Merton Council is to hold a special service at Wimbledon War Memorial, on Parkside, to commemorate the bravery of local resident, Second Lieutenant George Edward Cates and to mark the 100th anniversary of the action for which he was awarded the Victoria Cross.
The ceremony is to take place on 8 March from 2pm and will be led by the Mayor’s Chaplain Reverend Gerry Stanton. Mayor of Merton, Councillor Brenda Fraser and Deputy Lieutenant Clare Whelan OBE, will unveil a memorial stone in George Cates’ honour.
The memorial service will include contributions from Deputy Lieutenant Clare Whelan OBE; Leader of the Council, Councillor Stephen Alambritis; officers from The Rifles; Peter Hutton, Group Leader 13th Wimbledon Scout Group, and representatives from Rutlish School, where George was a pupil.
Residents are welcome to attend the service where they will hear Cates’ life story, First World War poetry, hymns and prayers of remembrance. Reverend Stanton will bless the commemorative stone and a wreath will also be laid at the memorial.
Mayor of Merton, Councillor Brenda Fraser said: “It is right and fitting for us to commemorate the bravery of one of our residents who fought and died 100 years ago. Millions of men and women like George Cates laid down their lives for their country during World War One.”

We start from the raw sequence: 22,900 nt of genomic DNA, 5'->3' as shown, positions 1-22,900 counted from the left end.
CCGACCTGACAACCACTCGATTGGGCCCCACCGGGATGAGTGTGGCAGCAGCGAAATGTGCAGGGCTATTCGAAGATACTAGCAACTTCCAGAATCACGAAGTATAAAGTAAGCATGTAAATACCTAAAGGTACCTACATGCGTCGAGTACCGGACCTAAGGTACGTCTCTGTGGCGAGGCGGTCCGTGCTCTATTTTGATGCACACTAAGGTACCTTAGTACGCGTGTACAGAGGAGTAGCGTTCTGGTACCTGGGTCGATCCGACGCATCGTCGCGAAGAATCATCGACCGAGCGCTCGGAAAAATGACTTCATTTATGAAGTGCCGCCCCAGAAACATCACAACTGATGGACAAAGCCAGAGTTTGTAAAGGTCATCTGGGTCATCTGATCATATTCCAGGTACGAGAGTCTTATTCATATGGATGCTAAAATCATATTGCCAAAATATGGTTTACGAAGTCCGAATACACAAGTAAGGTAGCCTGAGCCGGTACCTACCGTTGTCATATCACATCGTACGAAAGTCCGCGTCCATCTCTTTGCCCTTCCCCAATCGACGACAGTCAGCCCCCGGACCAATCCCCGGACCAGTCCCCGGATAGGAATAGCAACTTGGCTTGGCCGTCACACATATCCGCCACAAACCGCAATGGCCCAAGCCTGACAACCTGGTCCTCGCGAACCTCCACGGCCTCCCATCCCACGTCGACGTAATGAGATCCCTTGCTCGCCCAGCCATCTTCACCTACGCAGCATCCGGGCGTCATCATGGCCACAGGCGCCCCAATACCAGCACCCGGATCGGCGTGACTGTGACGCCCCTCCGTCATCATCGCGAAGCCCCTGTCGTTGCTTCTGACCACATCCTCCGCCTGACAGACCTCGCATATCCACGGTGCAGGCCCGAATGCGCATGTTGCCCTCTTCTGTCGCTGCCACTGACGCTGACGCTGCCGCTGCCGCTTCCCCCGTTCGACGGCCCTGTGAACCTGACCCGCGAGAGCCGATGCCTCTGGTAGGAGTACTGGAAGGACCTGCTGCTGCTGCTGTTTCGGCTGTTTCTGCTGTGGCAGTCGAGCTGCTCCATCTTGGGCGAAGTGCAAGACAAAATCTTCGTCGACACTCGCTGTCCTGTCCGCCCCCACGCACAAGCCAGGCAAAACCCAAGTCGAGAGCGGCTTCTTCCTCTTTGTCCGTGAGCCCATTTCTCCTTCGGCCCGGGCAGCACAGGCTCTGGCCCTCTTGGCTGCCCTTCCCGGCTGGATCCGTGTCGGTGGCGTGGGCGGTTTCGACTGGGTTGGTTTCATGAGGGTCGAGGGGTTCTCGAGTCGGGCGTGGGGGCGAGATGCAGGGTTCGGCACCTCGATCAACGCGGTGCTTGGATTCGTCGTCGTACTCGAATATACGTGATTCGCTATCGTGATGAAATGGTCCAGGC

Merton’s Deputy Lieutenant, Clare Whelan OBE said: “This will be a very fitting memorial to a Merton man who gave his life for his country, as so many from that turbulent time in history did. This is a service for the local community to remember a local man who made the ultimate sacrifice.”
Merton council Cabinet Member for Community and Culture, Councillor Nick Draper said: “George Cates’ actions, and those of the many men and women like him, have shaped our present day. They are our history and we owe it to them to keep their legacy alive. Merton is proud to have had such a courageous resident whose bravery we will be commemorating in March.”
George Cates was born at 86 Hartfield Road, Wimbledon in May 1892 and died in France on 9 March 1917.
For most conspicuous gallantry and self sacrifice. When engaged with some other men in deepening a captured trench, their officer struck with his spade a buried bomb, which immediately stared to burn; 2nd Lieut Cates, in order to save the lives of his comrades, placed his foot on the bomb which immediately exploded. He showed most conspicuous gallantry and devotion to duty in performing the act which cost his life but saved the lives of others. This heroic young officer died of his wounds the same night, 9th March 1917.
London Gazette, 11 May 1917
More information on George Edward Cates VC can be found on Merton Council’s Carved in Stone website.
This is part of the government’s campaign to honour Victoria Cross recipients from the First World War.